Once again, the Ghost Month Festivals has officially begun in Taiwan(on August 19th) and there has been a rush to purchase enough ghost money to last until the Gates of Hell close for another year, on September 16th.
For followers of Buddhism and Taoism, the Ghost Month Festival begins on the fifteenth day of the seventh month of the lunar calendar. On this day the Gates of Hell are opened and the spirits of the dead roam the earth in search of food, mischief or even the taking of spirits from the living.
Here in Taiwan, Ghost Month is an important time of the year, when departed family members and ancestral lineages are shown extra respect. Many Taiwanese also believe that the spirits of the deceased wandering the earth during Ghost Month also include such segments of the population as local people who died without any family members, travelers, immigrants and soldiers that died here, far from their homelands. Whatever the case, these departed individuals’ spirits roam among us. With an appreciation for long-established cultural traditions and superstitions, all wandering spirits are treated with reverence.
Each family household has a family shrine, which occupies a prominent place within the apartment or house. Ancestors are represented on individual tablets or a large scroll which contain the names, sex and other important information of the deceased. Incense and respectful prayers are offered daily. On the first day of the seventh lunar month, the shrine is thoroughly cleaned. Offerings of fruit, candies, favorite foods and freshly cut flowers, along with two red candles, are carefully placed on the altar of the family shrine, followed by the performing of household ceremonies.
Walking along the streets of Taipei during Ghost Month, it is a common sight to see tables laden with a wide assortment of food items, such as a roasted chicken, cups of wine, large cans of Taiwan Beer, bags of coffee, whole pineapples, oranges and bowls of rice for the wandering spirits. These food offerings are called “spirit food.” Each outdoor table has a special incense pot, in which ignited sticks of burning incense are placed after prayers are offered for the souls of the wandering ghosts.
Many Taiwanese believe in ghosts and feel that it is their duty to provide comfort for the dead: giving them food, clothing and money not only for their yearly visit to earth, but also for use when they return to the underworld.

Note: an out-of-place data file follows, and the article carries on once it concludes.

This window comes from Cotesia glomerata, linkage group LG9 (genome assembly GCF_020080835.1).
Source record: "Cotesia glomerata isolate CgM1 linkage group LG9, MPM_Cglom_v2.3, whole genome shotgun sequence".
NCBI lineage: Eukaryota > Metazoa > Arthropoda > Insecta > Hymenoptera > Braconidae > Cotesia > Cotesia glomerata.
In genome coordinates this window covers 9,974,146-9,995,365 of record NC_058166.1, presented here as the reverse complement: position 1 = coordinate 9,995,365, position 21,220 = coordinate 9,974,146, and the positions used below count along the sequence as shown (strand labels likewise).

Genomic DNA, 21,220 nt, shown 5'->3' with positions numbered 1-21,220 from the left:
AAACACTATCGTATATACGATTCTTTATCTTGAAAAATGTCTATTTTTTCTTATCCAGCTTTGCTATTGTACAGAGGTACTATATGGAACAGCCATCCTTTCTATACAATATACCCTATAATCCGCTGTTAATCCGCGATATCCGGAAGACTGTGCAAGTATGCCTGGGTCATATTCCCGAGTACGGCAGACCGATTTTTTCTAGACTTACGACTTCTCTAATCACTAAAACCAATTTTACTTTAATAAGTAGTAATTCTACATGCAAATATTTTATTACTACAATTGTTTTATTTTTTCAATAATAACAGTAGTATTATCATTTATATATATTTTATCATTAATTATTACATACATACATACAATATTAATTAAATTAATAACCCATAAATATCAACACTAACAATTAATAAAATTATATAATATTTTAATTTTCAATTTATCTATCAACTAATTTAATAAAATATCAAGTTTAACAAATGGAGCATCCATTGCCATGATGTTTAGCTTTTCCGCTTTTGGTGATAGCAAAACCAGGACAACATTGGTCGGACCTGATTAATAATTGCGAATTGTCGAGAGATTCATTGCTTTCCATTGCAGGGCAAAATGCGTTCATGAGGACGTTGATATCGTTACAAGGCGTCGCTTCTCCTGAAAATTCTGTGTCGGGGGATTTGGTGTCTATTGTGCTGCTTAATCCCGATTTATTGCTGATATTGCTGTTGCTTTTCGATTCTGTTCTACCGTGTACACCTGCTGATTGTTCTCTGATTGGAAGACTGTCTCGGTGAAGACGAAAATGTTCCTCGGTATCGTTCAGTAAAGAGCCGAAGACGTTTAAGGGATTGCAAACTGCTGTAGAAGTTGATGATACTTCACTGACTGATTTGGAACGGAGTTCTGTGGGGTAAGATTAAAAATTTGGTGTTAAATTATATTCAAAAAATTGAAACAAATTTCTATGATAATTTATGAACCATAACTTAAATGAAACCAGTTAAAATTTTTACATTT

Tales of dissatisfied wandering spirits and the trouble that they can cause have been handed down from generation to generation. Angry spirits can make the living become ill, take a living person’s spirit from them, destroy their homes in some unexpected manner, or cause trouble with the complacent ancestors within a family. This is why there are so many taboos at this time: avoid going swimming, especially in the ocean (wandering spirits love water), don’t hang your clothes outside (as a ghost may hide inside them) postpone getting married or purchasing real estate, avoid latenight events and (for goodness sake!) don’t whistle, as this sound will attract a wandering spirit to you. No one wants a wandering spirit hanging around them, especially a malicious spirit that brings bad luck.
Spirit or ghost money is burned as an offering to deceased family members and wandering spirits. Each pack of ghost money is made-up of square pieces of paper made from bamboo or rice. Stacks of golden-colored paper money embossed with vermillion Chinese characters are tossed into a special furnace. As the ashes from the paper money rise, it is thought that they will be transformed into money for the celestial bank accounts of departed souls, including those of the hungry wandering spirits when they return to the underworld.
There are three categories of ghost money: silver and two shades of gold.
Jiujin are large paper squares embossed with a gold metallic foil rectangle and Chinese characters. Kanjin only has a gold metallic rectangle, and xiaoyin are smaller paper squares with a silver metallic rectangle.
Jingyi is an interesting form of “gift certificate” with images of things that people use from daily life (clothes, shoes, cups, books etc.) printed on the front of each piece of paper.
There are many customs and beliefs associated with Ghost Month in Taiwan, and whether this is your first or thirty-first experience, there is always something new to learn about the wandering spirits of Taiwan.
By Suzan Babcock
Suzan Babcock is a long-time resident of Taiwan. During her stay here, she has managed four successful careers in education, cross-cultural relations and counseling, although being a mother has been her favorite.
This article was first published in Centered On Taipei Sep 2020.